Sir John Hugh Smyth
Profile & Legacies Summary
???? - 1802
Husband of the Jamaican heiress Elizabeth Woolnough. Although shown as owner of Spring estate, his will (proved in 1802 and which leaves most of his estate to his nephew Hugh Smyth) is silent on Jamaica property, and it appears that the estate was in fact subject to trusts, possibly under his marriage settlement with Elizabeth Woolnough in 1757.
- 'The renovation of Ashton Court near Bristol....came after the marriage in 1757 of John Hugh Smyth to the Jamaican heiress Rebecca [sic] Woolnough. The marriage settlement of £40,000 comprised properties in England and Jamaica (including the Spring plantation in Jamaica) and substantially improved the fortunes of the Smyth estate. Indeed it was estimated by one local historian that the profits made by Sir John Hugh Smyth from the Spring plantation and the sale of its sugar amounted to some £17,000 over the period 1762–1802. However, subsequent research suggests that the family’s association with the Atlantic slave economy pre-dates this marriage, as Sir Hugh Smyth’s father, Jarrit Smith, a Bristol solicitor, was also a member of the Bristol Society of Merchant Venturers – the elite body which actively lobbied on behalf of Bristol participants in the African, American and West Indian trades. The recent purchase by the city’s Museum Service of a portrait, which originally belonged to the Smyths, suggests that Ashton Court’s slavery links might go back even further (Fig 2.4). The portrait in question, that of a young aristocratic girl and her equally young African servant, had been previously assumed to be that of the early 18th-century heiress, Arabella Astry (connected through her sister to the Smyth estate) and herself the heiress of nearby Henbury Great House in Gloucestershire. However, when the portrait was acquired by the city in 2008 (less than a year after the bicentennial commemorations of the ending of the British slave trade), its provenance was reassessed. It now seems that the girl depicted with her African servant was most probably one Florence Smyth (1634–92), the second daughter of Thomas Smyth of Ashton Court and his wife Florence, née Poulett. If true, the presence of the young African servant strongly indicates that the connection between the Smyths, a family long noted for their mercantile interests, and the African trade might stretch as far back as the 1630s, well before Bristol’s formal entry into the slave trade in 1698. This supposition ties in well with the Astry family’s own associations with the Caribbean from the early 17th century.'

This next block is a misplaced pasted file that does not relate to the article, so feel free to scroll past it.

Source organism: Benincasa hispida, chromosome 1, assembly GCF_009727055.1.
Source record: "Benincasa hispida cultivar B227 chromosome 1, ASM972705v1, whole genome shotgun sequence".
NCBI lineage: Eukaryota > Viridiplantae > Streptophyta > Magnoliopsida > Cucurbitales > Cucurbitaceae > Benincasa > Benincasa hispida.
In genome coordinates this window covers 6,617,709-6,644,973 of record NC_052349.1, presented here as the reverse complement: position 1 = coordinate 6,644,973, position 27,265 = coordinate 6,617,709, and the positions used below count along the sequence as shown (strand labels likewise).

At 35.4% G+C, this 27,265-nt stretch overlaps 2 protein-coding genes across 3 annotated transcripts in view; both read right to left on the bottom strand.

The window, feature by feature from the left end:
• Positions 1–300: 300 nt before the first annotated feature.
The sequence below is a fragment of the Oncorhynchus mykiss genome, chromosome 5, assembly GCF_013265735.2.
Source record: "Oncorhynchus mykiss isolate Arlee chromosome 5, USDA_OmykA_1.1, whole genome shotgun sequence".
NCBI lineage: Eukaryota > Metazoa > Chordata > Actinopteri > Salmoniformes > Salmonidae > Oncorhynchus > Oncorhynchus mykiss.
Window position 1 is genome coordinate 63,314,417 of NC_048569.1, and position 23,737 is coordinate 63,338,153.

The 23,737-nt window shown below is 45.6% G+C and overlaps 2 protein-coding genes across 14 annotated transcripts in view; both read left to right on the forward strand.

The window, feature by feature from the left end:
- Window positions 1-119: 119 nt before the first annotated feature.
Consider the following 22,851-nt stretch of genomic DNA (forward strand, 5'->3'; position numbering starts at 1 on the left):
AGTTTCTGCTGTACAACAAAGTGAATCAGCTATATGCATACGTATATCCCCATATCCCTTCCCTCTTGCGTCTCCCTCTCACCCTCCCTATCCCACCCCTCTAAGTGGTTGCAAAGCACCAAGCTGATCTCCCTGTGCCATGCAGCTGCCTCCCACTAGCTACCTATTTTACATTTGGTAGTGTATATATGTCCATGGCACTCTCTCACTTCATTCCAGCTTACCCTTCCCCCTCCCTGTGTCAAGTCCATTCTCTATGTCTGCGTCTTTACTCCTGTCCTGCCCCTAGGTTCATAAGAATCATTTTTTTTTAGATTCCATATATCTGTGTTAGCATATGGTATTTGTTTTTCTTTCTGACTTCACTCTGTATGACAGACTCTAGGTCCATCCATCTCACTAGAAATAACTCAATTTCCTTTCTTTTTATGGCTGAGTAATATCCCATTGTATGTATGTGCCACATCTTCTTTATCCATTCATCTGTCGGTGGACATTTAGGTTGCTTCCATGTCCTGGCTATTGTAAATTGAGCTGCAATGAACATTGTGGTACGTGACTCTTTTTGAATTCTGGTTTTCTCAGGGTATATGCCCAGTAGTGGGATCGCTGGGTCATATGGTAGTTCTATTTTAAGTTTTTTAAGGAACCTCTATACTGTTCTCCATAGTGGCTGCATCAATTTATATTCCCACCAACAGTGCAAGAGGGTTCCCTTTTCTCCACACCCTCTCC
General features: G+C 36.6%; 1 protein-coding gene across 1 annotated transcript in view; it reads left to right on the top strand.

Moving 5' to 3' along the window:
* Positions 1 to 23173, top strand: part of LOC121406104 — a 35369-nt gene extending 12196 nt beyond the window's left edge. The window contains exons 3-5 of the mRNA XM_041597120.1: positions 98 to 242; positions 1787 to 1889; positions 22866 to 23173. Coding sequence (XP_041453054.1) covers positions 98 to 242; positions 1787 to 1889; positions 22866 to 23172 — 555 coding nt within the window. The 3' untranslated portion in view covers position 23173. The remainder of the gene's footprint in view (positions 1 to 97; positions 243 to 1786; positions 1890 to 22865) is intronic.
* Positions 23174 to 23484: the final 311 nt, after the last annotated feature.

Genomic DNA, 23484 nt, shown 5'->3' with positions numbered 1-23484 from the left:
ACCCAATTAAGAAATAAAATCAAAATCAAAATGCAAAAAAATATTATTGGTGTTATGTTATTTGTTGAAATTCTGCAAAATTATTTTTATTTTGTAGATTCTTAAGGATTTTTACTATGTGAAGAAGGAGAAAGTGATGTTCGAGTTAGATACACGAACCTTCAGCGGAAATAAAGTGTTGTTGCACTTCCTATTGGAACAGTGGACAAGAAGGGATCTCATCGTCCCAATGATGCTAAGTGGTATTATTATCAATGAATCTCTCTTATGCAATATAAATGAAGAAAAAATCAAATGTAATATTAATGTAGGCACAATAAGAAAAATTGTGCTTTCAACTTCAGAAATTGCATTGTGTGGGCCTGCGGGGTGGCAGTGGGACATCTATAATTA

Associated Estates (2)
The dates listed below have different categories as denoted by the letters in the brackets following each date. Here is a key to explain those letter codes:
- SD - Association Start Date
- SY - Association Start Year
- EA - Earliest Known Association
- ED - Association End Date
- EY - Association End Year
- LA - Latest Known Association
- 1802 [EY] → Owner
Brought to Sir John Hugh Smyth by marriage to Elizabeth Woolnough c. 1757.
1778 [EA] - 1802 [LA] → Joint owner
Reportedly brought to Sir John Hugh Smyth by marriage to Elizabeth Woolnough c. 1757. In fact it appears that a moiety (half) of the estate was owned by Rebecca Woolnough and transmitted to Elizabeth and John Hugh Smyth.
Renovated by Sir John Hugh Smyth' after his marriage to Elizabeth [given by Dresser as Rebecca] in 1757. Observations undertaken by Humphrey Repton c....
Ashton Court, Long Ashton, Somerset, South-west England, England
Wraxall Court, Wraxall, Somerset, South-west England, England
Sir John Hugh Smyth reportedly bought Wraxall Court c. 1800